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June 18, 2019

3 Common Hip Injuries and How-to Avoid Them

Hip injuries can happen to anyone at any age. Hips are major load-bearing joints that we depend on for repetitive movements every day. Needless to say, years of activity can take its toll on various parts of this important junction.

As you grow older, the need to protect your joints from injury is even more important. Be encouraged, because many of the most common hip injuries can be avoided with some extra mindfulness of overall health along with proper preparation for physical activity.

3 Common Hip Injuries


Hip Tendonitis

Tendonitis takes place when any one or more of a large number of connective tendons around the hip joint becomes strained, causing inflammation and pain. The sufferer may experience a reduced range of motion and stiffness. Tendonitis injury is often the result of regular, strenuous physical activity. If not addressed, repeated excessive tension can cause severe damage. There are a number of exercises to help strengthen the hip area and lessen the chances of future injury.

Hip Bursitis

The internal structure of the hip is lubricated by fluid from sacs called bursae. This lubrication helps to provide pain-free movement during all kinds of activities. However, overuse of the joint can cause the bursae to become inflamed, causing tenderness and swelling in the hip area, a.k.a. bursitis. The pain can be particularly aggravating at night, or when getting up from a seated position. Arthritis or bone spurs can also be a factor in bursitis. Some treatments include steroid injections or physical therapy.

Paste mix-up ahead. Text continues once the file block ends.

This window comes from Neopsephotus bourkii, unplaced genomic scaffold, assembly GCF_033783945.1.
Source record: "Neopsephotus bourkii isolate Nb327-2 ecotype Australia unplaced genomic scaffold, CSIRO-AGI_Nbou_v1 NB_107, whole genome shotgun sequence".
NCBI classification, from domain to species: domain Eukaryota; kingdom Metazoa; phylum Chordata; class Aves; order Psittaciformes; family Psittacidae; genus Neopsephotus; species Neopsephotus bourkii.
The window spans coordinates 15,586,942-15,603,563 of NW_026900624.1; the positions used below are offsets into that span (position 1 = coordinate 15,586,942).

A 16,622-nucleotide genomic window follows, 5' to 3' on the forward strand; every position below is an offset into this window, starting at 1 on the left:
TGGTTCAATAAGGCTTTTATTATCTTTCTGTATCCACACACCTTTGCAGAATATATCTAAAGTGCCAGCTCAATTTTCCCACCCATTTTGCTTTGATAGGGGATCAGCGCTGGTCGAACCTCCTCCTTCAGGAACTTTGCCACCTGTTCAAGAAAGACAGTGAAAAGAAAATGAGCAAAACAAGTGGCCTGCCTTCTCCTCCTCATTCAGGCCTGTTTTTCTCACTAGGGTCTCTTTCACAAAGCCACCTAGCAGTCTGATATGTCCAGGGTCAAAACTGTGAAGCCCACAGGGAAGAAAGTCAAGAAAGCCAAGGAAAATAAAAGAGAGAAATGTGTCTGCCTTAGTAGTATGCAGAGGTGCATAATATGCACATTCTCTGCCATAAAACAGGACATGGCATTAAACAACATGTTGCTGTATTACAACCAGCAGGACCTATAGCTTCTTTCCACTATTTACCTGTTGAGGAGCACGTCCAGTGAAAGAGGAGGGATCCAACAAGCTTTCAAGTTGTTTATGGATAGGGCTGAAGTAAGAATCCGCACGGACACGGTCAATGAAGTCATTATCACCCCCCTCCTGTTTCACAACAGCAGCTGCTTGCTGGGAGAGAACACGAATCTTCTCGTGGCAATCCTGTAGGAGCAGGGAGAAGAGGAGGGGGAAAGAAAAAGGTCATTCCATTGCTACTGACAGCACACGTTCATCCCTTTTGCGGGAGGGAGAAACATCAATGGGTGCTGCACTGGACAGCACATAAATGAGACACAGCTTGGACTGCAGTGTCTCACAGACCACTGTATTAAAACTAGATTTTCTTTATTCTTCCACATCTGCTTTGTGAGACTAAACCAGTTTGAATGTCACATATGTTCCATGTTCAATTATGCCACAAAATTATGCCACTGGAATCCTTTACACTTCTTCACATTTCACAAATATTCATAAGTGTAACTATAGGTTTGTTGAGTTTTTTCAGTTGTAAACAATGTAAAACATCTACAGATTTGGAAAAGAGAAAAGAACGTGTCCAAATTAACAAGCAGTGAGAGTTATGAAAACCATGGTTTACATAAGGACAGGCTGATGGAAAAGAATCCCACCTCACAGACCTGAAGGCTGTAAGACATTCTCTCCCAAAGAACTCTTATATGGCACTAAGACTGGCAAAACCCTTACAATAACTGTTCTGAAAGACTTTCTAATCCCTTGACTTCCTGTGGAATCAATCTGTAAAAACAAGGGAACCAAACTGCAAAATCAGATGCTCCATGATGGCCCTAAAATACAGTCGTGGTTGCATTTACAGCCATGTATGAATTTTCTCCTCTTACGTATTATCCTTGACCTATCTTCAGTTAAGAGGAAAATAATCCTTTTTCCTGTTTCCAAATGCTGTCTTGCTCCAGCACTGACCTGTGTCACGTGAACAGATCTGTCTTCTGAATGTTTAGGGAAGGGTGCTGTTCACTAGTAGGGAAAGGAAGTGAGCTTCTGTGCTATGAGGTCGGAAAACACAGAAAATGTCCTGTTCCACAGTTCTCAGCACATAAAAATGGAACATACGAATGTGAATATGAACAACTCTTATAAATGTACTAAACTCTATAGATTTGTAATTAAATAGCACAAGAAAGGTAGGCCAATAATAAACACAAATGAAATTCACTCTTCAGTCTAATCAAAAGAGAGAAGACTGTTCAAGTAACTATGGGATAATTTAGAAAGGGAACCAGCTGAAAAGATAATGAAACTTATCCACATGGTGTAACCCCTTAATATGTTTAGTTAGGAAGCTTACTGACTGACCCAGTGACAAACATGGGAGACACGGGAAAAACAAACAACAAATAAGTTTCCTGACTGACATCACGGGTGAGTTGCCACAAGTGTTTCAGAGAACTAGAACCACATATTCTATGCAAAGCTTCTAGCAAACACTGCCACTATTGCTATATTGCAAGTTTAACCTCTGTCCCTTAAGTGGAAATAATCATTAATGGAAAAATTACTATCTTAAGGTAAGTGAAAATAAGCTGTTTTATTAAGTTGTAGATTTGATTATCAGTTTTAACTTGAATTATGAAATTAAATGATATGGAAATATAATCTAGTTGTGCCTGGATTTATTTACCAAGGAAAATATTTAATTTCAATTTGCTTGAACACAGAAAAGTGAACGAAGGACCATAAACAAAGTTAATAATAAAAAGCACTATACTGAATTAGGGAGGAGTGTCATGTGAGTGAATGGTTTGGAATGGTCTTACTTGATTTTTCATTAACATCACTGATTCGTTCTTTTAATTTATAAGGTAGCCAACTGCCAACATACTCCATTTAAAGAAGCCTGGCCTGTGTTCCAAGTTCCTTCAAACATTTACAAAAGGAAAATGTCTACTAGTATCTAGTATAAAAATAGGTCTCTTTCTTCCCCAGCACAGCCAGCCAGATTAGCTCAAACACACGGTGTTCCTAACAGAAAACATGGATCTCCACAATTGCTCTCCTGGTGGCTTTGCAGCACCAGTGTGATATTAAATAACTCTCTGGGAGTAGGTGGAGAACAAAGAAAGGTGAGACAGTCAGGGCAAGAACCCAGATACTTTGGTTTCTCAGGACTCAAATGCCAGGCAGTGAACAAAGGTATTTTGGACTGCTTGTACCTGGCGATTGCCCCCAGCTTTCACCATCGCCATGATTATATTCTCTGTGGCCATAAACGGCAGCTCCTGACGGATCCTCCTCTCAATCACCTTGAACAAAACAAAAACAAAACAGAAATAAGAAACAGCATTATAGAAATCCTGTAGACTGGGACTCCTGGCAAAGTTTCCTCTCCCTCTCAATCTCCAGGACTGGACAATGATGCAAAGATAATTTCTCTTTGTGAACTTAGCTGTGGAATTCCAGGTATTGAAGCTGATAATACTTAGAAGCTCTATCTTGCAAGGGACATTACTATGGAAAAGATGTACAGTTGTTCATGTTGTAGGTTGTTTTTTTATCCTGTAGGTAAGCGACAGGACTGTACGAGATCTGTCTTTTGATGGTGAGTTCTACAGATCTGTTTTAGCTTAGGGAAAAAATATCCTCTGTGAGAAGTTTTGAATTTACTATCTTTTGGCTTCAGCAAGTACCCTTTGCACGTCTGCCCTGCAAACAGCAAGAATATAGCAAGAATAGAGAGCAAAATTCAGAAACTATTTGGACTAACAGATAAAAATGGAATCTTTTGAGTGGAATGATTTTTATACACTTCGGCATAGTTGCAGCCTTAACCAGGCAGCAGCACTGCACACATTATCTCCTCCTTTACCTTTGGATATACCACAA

Hip Fracture or Break

Hip fracture is one of the great dreads of older individuals, but this injury can occur at any age. Older people are more at risk for this serious injury as the bones weaken with age. Balance issues or disorientation from medication can also increase the chance of falling. If, after falling, you experience pain, limited movement, or a turning outward of the foot or leg on the injured side, get immediate medical attention.


Keep your bones and joints strong with a healthy diet, including plenty of calcium and vitamin D. Not smoking and limiting alcohol intake can also be helpful, along with proper hydration.

Daily exercise is also a major factor for strong bones and joints. Alway do stretches, and be mindful of your limitations. Minimize impact on hips as necessary. Try walking instead of running. One excellent low-impact exercise is swimming or other water therapy.

For some, losing weight can alleviate stress on hips and other load-bearing joints. Treat injuries with ice and rest and arthritis with heat. And see your doctor about consistent pain or discomfort before it can become a major issue.

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